Mexican Chocolate; Tex-Mex; S.O.B. Stew; Devil's Food

Bapopik at AOL.COM Bapopik at AOL.COM
Wed Jun 21 04:48:05 UTC 2000

   There are tons of gems in these Texas cookbooks.


   From THE TEXAS COOKBOOK (1949) by Arthur and Bobbie Coleman, pg. 234:

   Anyone interested in taking a few pains will be rewarded amply by getting
Mexican chocolate.  Mexican shops in this country carry two kinds.  One they
make up here into round cakes.  The other they import from Mexico, where it
is made up in squares, much like ours, except that the Mexican chocolate is
usually better and also has the flavoring, sugar, and perhaps the eggs
already in it.  Then, to beat it, you can use either the _molinillo_, which
is the wooden beater of Mexico, or a Dover egg-beater.
   We recommend only Mexican chocolate, with the flavoring and sweetening in
it, for the following recipe.
   _Mexican Chocolate_
   Take a 1-inch square of Mexican chocolate for each cup of milk.  Bring the
chocolate and the milk to a slow boil, and cook slowly for 10 minutes.
Remove from the fire and beat with a _molinillo_ or with an egg-beater until
a thick (Pg. 235--ed.) foam is formed.  Make only 1 cup at a time, and pour
very carefully into chocolate cups.


   The OED has Tex-Mex from 1945, but Tex-Mex "cooking" appears to be from
   From THE WIDE, WIDE WORLD OF TEXAS COOKING (1970) by Morton Gill Clark,
pg. 57:

   Find a Texan away from Texas any length of time and what is he longing to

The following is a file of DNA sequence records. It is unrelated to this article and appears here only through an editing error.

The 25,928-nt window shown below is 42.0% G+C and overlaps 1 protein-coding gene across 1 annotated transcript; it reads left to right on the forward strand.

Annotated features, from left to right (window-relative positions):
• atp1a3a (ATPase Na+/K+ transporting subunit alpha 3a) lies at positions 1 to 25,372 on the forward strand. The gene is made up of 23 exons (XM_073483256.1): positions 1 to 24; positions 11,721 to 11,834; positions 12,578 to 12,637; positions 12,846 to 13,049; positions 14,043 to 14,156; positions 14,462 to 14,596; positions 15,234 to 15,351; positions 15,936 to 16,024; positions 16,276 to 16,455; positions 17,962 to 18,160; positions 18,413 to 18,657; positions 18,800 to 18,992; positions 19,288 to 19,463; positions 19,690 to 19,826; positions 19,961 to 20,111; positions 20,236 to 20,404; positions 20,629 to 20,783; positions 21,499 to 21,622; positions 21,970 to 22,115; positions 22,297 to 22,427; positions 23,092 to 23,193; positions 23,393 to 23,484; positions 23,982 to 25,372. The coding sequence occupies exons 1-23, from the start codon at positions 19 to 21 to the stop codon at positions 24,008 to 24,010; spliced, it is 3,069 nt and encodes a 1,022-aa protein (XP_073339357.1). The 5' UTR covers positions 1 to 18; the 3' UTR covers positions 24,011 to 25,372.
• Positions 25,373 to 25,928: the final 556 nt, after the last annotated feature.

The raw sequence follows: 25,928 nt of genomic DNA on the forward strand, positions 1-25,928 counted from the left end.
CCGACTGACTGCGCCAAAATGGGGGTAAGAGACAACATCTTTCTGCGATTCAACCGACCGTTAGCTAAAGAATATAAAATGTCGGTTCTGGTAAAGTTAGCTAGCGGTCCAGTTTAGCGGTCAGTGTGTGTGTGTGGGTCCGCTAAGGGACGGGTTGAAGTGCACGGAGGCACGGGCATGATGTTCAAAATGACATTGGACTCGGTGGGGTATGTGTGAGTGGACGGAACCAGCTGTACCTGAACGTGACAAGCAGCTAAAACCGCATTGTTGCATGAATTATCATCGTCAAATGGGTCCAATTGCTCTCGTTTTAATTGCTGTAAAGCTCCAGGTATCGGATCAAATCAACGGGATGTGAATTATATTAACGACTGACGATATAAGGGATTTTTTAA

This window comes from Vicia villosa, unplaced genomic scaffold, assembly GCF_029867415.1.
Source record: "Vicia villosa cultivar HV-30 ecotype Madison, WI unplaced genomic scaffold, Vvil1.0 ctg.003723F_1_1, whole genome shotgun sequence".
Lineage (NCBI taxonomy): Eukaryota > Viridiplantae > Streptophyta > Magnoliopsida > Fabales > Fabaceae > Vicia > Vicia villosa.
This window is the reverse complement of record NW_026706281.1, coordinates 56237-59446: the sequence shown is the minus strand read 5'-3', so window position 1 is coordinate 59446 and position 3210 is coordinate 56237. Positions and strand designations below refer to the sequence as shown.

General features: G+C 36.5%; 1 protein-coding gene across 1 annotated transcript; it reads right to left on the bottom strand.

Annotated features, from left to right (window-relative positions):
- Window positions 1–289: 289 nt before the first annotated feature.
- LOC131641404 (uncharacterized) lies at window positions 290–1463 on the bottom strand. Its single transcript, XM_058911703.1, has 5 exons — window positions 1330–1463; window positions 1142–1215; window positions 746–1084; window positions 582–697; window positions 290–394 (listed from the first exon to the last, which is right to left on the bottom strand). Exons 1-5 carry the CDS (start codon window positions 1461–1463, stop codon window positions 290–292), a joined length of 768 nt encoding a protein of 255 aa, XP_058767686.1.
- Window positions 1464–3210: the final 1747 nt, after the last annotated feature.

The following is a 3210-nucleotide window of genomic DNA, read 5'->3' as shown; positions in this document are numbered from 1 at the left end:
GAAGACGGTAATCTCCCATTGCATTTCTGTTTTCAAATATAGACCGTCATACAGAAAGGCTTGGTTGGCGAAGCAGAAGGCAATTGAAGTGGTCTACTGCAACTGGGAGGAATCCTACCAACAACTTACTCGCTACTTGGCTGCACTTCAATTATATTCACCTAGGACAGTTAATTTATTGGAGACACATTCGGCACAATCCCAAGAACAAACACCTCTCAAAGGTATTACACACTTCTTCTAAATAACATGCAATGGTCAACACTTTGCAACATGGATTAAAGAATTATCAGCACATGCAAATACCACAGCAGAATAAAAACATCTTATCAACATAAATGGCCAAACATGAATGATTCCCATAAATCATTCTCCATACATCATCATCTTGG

eat?  Not filet mignon with Bearnaise sauce, not lobster a l"Americaine (Pg.
58--ed.), but Tex-Mex dishes...or anyway dishes with a Tex-Mex taste, such as
_enchiladas_, _frijoles refritos_, _tacos_, lettuce and sliced tomato with
grated cheese, _Guacamole_, _Tortillas_, sauce picante.

SON-OF-A-BITCH STEW (continued)

   Another S.O.B. citation (still not the 1800s, but at least closer) is from
THE TEXAS COOKBOOK (1949) by Arthur and Bobbie Coleman, pg. 45:

   And then there is the way that is all Texas' own: the original
Son-of-a-Bitch Stew.  It grew up on the far ranches, where cowbrutes are the
main source of food.  But no one should let its apparent sparseness deceive
him.  The Son-of-a-Bitch Stew is well-named--it is just that, in the admiring
   This recipe is straight off Uncle Jim's range, out in the Pecos Country,
exactly as Aunt Nannie gave it to us.  Aunt Nannie ought to know.  She has
been cooking this stew and other good food for cowpokes since we were
yearlings, more or less.  Of course, these quantities have been citified.
Aunt Nannie is more used to fixing for a couple of dozen hungry hands than
for a family.
   _Pecos Son-of-a-Bitch Stew_
   Throw into the pot 1 pound of neck meat cut in small pieces, 1 heart cut
up, the brains, all the marrow-gut, a (Pg. 46--ed.) little of the liver,
salt, pepper, and _chiles_.  Start in cold water.  Cook slowly until done,
about 6 or 7 hours.  When the meat is almost done, add 1 large can of tomato
juice, if desired.  Feeds about 8.
   For the edification of those who may be dubious about marrow-gut, it is
not an intestine.  It is a milk-secreting tract found only in calves, and it
imparts to a stew a delicious flavor all its own, without which the stew is
nothing like so distinctive.  Here is another version of the Son-of-a-Bitch
Stew, which Jack Thornton says out in the country where he ranched for many
years is called "Gentleman from Odessa" (Odessa, Texas, of course)--nobody we
ever met seems to know why--but for the mollification of gentlemen from
Odessa, he smiled when he said it.  In fact, he laughed out loud. (...)


   What else can you serve after S.O.B.?
   John Mariani's ENCYCLOPEDIA OF AMERICAN FOOD & DRINK has: "The first
devil's-food recipe appeared in 1900..."
   THE CAPITOL COOK BOOK (Austin, TX, 1899) has _two_ "devil's food" recipes
on page 123.  The library closed before I could copy them.

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